I heard the news as I drove my daughter, Amalia, to school. Matthew Shepard died in the ICU, 6 days after being left beaten on a fence post.  I watched her run out of the car embracing her first-grade friends with childish glee. Chicago Public School classmates of all different ethnicities, backgrounds, families, and traditions. I knew that Matthew’s murder was not an aberration, but it was particularly brutal and traumatic. As I stood in the playground, I wondered if Amalia’s friends, who today greeted her with open hearts and minds, would change with age and later taunt or bully her because her moms were lesbians.

I wondered how LGBT youth in schools around Illinois were feeling as they heard about Matthew’s murder. To honor Matthew, to protect my daughter, and to change the cultural climate I knew I had to ramp up my efforts to address anti-gay bullying in Illinois schools. Luckily, I had some great friends in the fight with me, and we formed the early beginnings of the Illinois Safe Schools Alliance.

Amalia did face bullying, but we brought trainings to her school and hundreds of others. As we traveled the state our work evolved.  We learned from so many brave young people from Cook County, to Peoria County, St. Clair County, and Jackson County.  Now, like then, students are on the front lines leading the Alliance policy advocacy and youth organizing. When I left the board of directors in 2012, I knew that the youth, staff and board were taking the organization to new fronts in the fight against homophobia.  They developed an intersectional approach, recognizing that anti-gay violence in schools is linked to the juvenile justice system and even police harassment.  I am impressed that Alliance youth leaders have connected the dots and are asking the Superintendent of a local high school in Edwardsville, IL to lift his ban on teachers talking about Michael Brown’s killing in Ferguson, MO.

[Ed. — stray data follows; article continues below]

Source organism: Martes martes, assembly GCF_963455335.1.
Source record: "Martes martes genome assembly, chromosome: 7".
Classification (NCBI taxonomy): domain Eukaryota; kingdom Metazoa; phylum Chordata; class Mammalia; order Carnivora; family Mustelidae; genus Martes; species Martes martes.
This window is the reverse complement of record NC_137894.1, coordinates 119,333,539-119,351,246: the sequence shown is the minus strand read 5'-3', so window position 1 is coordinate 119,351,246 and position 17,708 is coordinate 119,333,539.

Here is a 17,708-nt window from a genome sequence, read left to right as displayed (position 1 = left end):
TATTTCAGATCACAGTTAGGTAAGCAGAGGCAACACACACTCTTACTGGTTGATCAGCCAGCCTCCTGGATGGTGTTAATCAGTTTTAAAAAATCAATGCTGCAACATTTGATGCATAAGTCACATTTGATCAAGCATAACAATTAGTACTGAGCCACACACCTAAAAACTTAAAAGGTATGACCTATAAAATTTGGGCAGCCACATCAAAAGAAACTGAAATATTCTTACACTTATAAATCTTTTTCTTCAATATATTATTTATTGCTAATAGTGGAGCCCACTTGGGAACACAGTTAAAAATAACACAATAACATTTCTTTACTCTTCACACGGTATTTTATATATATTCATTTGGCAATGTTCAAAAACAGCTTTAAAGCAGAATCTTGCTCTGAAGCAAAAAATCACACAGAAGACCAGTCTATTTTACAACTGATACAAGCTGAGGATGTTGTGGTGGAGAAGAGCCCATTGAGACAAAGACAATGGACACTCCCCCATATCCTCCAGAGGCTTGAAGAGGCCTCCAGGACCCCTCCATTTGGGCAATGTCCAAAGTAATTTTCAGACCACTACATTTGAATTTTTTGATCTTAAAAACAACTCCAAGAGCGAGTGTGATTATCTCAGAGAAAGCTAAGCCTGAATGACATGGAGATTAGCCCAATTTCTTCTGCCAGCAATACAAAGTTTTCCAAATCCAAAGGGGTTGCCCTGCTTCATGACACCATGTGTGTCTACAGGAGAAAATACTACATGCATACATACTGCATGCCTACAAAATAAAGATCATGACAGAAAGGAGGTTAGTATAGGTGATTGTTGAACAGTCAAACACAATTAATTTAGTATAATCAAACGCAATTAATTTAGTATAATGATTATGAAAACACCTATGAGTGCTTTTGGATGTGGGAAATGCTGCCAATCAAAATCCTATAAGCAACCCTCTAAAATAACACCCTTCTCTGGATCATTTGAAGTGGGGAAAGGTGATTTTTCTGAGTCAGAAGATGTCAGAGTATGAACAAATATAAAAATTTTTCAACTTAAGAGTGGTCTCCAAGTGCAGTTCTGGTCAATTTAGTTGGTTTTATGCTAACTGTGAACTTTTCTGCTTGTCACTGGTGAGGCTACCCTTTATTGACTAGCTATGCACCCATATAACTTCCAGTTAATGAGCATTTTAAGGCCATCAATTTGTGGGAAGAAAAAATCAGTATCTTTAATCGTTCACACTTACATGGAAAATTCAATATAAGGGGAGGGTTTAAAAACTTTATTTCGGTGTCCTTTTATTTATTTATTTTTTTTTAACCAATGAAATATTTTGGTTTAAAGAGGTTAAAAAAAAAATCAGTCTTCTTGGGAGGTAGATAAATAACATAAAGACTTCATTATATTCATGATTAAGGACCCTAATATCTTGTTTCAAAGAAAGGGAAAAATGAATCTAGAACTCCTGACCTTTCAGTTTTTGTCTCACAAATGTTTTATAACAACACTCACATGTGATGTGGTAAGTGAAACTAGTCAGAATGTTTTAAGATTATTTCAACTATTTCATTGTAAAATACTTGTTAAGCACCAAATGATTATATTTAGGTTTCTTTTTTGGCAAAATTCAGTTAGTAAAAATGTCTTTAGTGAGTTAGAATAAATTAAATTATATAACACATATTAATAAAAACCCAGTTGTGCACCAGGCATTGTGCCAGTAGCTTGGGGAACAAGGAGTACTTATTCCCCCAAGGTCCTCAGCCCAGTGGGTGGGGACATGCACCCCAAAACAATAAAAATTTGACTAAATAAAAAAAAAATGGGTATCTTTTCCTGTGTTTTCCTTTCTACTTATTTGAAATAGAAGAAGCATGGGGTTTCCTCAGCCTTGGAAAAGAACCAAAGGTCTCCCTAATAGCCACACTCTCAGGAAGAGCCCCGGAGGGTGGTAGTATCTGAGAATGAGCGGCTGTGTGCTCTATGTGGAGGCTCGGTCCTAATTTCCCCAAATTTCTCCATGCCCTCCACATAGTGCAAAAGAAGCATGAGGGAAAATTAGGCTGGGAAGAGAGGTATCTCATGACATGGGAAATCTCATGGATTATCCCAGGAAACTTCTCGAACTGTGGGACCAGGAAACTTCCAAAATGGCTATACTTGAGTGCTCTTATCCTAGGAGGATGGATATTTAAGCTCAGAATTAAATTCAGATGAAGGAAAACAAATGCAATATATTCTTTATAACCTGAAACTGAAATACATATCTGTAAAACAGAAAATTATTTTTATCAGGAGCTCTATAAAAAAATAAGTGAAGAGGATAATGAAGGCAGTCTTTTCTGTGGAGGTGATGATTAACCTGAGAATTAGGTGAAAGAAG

My daughter is a college student in New York City today, and has lectured me on transgender issues, making sure that I understand that my old lesbian ways are a real problem for trans men. Sm

iling, I know that our work is making a difference. Not just at my dinner table, but in real ways for many students, faculty and families across Illinois. So I give my dollars to the Illinois Safe Schools Alliance, as many as I can, for all the Matthew’s, Amalia’s, and Michael’s who need this organization to get the world to the place that the Alliance envisions – where youth develop to their fullest potential, learning in safe and nurturing schools, living in communities that accept and honor differences, where everyone has the freedom to express their sexual orientation and gender identity.


What should we do, now that we have listened to the students? Give generously to the Illinois Safe Schools Alliance! Thank you.